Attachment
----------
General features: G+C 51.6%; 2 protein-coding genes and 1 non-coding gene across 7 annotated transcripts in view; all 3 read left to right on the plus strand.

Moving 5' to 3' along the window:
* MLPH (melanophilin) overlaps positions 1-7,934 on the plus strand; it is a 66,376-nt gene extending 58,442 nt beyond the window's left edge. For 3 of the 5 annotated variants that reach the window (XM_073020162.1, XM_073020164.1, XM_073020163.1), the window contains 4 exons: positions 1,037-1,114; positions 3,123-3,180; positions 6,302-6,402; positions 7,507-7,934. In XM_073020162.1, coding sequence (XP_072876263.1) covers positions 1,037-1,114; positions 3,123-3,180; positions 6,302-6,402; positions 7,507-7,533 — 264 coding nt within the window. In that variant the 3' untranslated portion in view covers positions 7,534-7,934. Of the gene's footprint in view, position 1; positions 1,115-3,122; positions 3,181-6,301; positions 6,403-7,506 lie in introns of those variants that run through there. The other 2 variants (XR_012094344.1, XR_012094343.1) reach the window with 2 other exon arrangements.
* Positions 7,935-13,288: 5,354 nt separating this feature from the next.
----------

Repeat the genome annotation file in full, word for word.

General features: G+C 51.6%; 2 protein-coding genes and 1 non-coding gene across 7 annotated transcripts in view; all 3 read left to right on the plus strand.

Moving 5' to 3' along the window:
* MLPH (melanophilin) overlaps positions 1-7,934 on the plus strand; it is a 66,376-nt gene extending 58,442 nt beyond the window's left edge. For 3 of the 5 annotated variants that reach the window (XM_073020162.1, XM_073020164.1, XM_073020163.1), the window contains 4 exons: positions 1,037-1,114; positions 3,123-3,180; positions 6,302-6,402; positions 7,507-7,934. In XM_073020162.1, coding sequence (XP_072876263.1) covers positions 1,037-1,114; positions 3,123-3,180; positions 6,302-6,402; positions 7,507-7,533 — 264 coding nt within the window. In that variant the 3' untranslated portion in view covers positions 7,534-7,934. Of the gene's footprint in view, position 1; positions 1,115-3,122; positions 3,181-6,301; positions 6,403-7,506 lie in introns of those variants that run through there. The other 2 variants (XR_012094344.1, XR_012094343.1) reach the window with 2 other exon arrangements.
* Positions 7,935-13,288: 5,354 nt separating this feature from the next.